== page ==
|Prime Minister of Abkhazia|
22 April 2003 – 6 October 2004
|Preceded by||Gennady Gagulia|
|Succeeded by||Nodar Khashba|
|Vice President of Abkhazia|
12 February 2005 – 28 May 2009
|Preceded by||Valery Arshba|
|Succeeded by||Alexander Ankvab|
|Minister of Defence|
19 December 2002 – 22 April 2003
|Prime Minister||Gennady Gagulia|
|Preceded by||Vladimir Mikanba|
|Succeeded by||Viacheslav Eshba|
21 March 1958 |
Tkvarcheli, Soviet Union
|Political party||Forum of the National Unity of Abkhazia|
Raul Hajimba (Abkhaz: Рауль Ҳаџьымба, Georgian: რაულ ხაჯიმბა; born 21 March 1958) is a politician from Abkhazia, leading the oppositional Forum of the National Unity of Abkhazia. Until 28 May 2009 Khajimba served as Vice President following the power-sharing agreement reached with current president Sergei Bagapsh to end the crisis that followed the October 2004 presidential election. Even though Khajimba had joined the government, the parties that had supported him did not and he was seen as the informal head of the opposition. During the second half of May 2009 a group of opposition parties expressed sharp criticism of government policy and on 28 May Khajimba resigned, stating that he shared the criticism. Khajimba again competed with Bagapsh for the Presidency in the 12 December 2009 election, which he lost in the first round with a 15,32% second place.
A former KGB agent, Khadjimba had previously served as both deputy prime minister (2001–2002) and defence minister (since 12 December 2002), before succeeding Gennady Gagulia as Prime Minister on 22 April 2003. He remained Prime Minister until October 2004. He had also served as head of the Abkhaz security service from 1999 to 2001.
As then-President Vladislav Ardzinba was seriously ill and did not appear in public during his term, Khajimba acted as a de facto head of state in his absence. In this role, he met a number of political leaders, including Igor Ivanov, foreign minister of Russia. He has been a sharp opponent of reunification with Georgia, and vehemently condemned Georgian President Mikhail Saakashvili's proposal for a two-state federation in May 2004.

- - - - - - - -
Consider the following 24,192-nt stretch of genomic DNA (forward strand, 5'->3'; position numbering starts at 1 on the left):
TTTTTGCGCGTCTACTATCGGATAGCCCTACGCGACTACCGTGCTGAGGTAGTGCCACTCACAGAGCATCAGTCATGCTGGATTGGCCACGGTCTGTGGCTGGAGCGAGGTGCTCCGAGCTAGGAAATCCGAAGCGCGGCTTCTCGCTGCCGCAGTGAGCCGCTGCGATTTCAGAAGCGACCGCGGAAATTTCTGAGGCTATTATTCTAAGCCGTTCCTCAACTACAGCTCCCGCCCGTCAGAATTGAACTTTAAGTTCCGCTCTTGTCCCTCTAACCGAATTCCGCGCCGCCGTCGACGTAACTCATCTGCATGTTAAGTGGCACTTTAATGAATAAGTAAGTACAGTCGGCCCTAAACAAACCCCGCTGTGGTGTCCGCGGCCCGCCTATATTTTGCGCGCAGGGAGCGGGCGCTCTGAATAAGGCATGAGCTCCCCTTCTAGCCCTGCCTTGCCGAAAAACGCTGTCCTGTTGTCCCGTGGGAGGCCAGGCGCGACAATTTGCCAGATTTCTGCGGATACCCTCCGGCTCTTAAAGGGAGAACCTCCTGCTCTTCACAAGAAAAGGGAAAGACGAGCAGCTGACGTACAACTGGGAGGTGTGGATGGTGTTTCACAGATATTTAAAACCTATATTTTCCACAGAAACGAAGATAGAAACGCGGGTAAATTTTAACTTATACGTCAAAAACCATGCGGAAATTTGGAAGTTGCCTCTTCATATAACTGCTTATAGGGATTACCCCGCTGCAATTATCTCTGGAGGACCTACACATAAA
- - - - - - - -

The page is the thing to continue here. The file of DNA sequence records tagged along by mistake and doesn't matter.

2004 and 2005 Presidential elections
Khadjimba was tipped as the favourite to win the October 2004 presidential elections, and was strongly endorsed by both outgoing president Ardzinba and Russian President Vladimir Putin. Both men campaigned on his behalf and dedicated significant resources to assisting the Khadjimba campaign. However, opposition candidate Sergei Bagapsh polled more votes on election day, in what was widely attributed as a backlash against the strong Russian influence in his campaign.
After the election, both Bagapsh and Khadjimba claimed victory, with Khadjimba alleging that electoral fraud in the pro-Bagapsh Gali region had been responsible for Bagapsh's win. Ardzinba soon dismissed Khadjimba as Prime Minister, replacing him with a compromise candidate, Nodar Khashba, and two months of drawn-out disputes followed, involving public protests, court action and parliamentary proceedings.
In December 2004, Khadjimba and Bagapsh came to an agreement which would see the pair run as part of a national unity ticket in repeat elections, with Khadjimba running as Bagapsh's Vice-President. As part of this deal, the position of vice-president was given expanded powers covering defence and foreign affairs. The joint ticket easily won the January 2005 election, winning more than 90% of the vote.
However, in the aftermath of the election win, many analysts have suggested that Khadjimba's executive authority would be somewhat limited under the new arrangement, with Bagapsh and his Prime Minister, Alexander Ankvab, likely to maintain ultimate control over the areas of policy nominally assigned to the vice-president.